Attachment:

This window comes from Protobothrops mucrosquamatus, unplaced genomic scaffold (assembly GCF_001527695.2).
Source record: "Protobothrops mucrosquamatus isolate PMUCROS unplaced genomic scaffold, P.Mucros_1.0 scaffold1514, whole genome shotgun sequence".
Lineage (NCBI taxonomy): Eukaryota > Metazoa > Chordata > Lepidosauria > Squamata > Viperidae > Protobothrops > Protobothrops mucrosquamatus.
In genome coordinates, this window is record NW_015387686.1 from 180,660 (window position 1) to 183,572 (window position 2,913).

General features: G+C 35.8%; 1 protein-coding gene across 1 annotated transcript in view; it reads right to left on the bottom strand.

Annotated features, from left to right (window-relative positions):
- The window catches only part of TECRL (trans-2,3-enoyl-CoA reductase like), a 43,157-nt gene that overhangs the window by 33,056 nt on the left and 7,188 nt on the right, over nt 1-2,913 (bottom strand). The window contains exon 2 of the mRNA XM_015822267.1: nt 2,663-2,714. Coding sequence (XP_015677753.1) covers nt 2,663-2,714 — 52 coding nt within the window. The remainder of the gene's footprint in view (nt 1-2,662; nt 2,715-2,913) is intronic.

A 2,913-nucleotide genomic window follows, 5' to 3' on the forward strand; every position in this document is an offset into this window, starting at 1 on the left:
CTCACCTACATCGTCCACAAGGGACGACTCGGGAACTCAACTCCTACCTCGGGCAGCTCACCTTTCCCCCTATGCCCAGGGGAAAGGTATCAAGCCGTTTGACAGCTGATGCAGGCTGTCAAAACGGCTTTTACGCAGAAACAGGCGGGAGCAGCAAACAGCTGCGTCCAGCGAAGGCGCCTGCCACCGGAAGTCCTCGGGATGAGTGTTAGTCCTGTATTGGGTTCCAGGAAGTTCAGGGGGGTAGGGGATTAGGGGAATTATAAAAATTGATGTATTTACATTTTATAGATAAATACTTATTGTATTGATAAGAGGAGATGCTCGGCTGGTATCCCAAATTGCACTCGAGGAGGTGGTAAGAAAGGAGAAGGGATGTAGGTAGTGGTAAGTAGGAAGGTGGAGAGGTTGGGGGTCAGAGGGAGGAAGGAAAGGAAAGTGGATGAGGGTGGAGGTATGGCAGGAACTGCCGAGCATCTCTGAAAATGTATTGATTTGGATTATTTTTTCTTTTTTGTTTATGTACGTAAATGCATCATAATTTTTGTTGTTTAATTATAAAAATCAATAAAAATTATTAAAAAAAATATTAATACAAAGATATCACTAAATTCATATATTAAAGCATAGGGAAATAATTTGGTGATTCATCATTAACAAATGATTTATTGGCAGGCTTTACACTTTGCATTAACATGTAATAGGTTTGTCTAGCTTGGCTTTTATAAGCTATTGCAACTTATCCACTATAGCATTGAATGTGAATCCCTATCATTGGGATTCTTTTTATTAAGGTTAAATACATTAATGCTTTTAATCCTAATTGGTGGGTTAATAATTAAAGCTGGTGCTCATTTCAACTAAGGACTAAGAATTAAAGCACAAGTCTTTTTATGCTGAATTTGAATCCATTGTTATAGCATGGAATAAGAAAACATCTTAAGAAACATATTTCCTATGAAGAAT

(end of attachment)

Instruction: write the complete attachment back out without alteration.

This window comes from Protobothrops mucrosquamatus, unplaced genomic scaffold (assembly GCF_001527695.2).
Source record: "Protobothrops mucrosquamatus isolate PMUCROS unplaced genomic scaffold, P.Mucros_1.0 scaffold1514, whole genome shotgun sequence".
Lineage (NCBI taxonomy): Eukaryota > Metazoa > Chordata > Lepidosauria > Squamata > Viperidae > Protobothrops > Protobothrops mucrosquamatus.
In genome coordinates, this window is record NW_015387686.1 from 180,660 (window position 1) to 183,572 (window position 2,913).

General features: G+C 35.8%; 1 protein-coding gene across 1 annotated transcript in view; it reads right to left on the bottom strand.

Annotated features, from left to right (window-relative positions):
- The window catches only part of TECRL (trans-2,3-enoyl-CoA reductase like), a 43,157-nt gene that overhangs the window by 33,056 nt on the left and 7,188 nt on the right, over nt 1-2,913 (bottom strand). The window contains exon 2 of the mRNA XM_015822267.1: nt 2,663-2,714. Coding sequence (XP_015677753.1) covers nt 2,663-2,714 — 52 coding nt within the window. The remainder of the gene's footprint in view (nt 1-2,662; nt 2,715-2,913) is intronic.

A 2,913-nucleotide genomic window follows, 5' to 3' on the forward strand; every position in this document is an offset into this window, starting at 1 on the left:
CTCACCTACATCGTCCACAAGGGACGACTCGGGAACTCAACTCCTACCTCGGGCAGCTCACCTTTCCCCCTATGCCCAGGGGAAAGGTATCAAGCCGTTTGACAGCTGATGCAGGCTGTCAAAACGGCTTTTACGCAGAAACAGGCGGGAGCAGCAAACAGCTGCGTCCAGCGAAGGCGCCTGCCACCGGAAGTCCTCGGGATGAGTGTTAGTCCTGTATTGGGTTCCAGGAAGTTCAGGGGGGTAGGGGATTAGGGGAATTATAAAAATTGATGTATTTACATTTTATAGATAAATACTTATTGTATTGATAAGAGGAGATGCTCGGCTGGTATCCCAAATTGCACTCGAGGAGGTGGTAAGAAAGGAGAAGGGATGTAGGTAGTGGTAAGTAGGAAGGTGGAGAGGTTGGGGGTCAGAGGGAGGAAGGAAAGGAAAGTGGATGAGGGTGGAGGTATGGCAGGAACTGCCGAGCATCTCTGAAAATGTATTGATTTGGATTATTTTTTCTTTTTTGTTTATGTACGTAAATGCATCATAATTTTTGTTGTTTAATTATAAAAATCAATAAAAATTATTAAAAAAAATATTAATACAAAGATATCACTAAATTCATATATTAAAGCATAGGGAAATAATTTGGTGATTCATCATTAACAAATGATTTATTGGCAGGCTTTACACTTTGCATTAACATGTAATAGGTTTGTCTAGCTTGGCTTTTATAAGCTATTGCAACTTATCCACTATAGCATTGAATGTGAATCCCTATCATTGGGATTCTTTTTATTAAGGTTAAATACATTAATGCTTTTAATCCTAATTGGTGGGTTAATAATTAAAGCTGGTGCTCATTTCAACTAAGGACTAAGAATTAAAGCACAAGTCTTTTTATGCTGAATTTGAATCCATTGTTATAGCATGGAATAAGAAAACATCTTAAGAAACATATTTCCTATGAAGAAT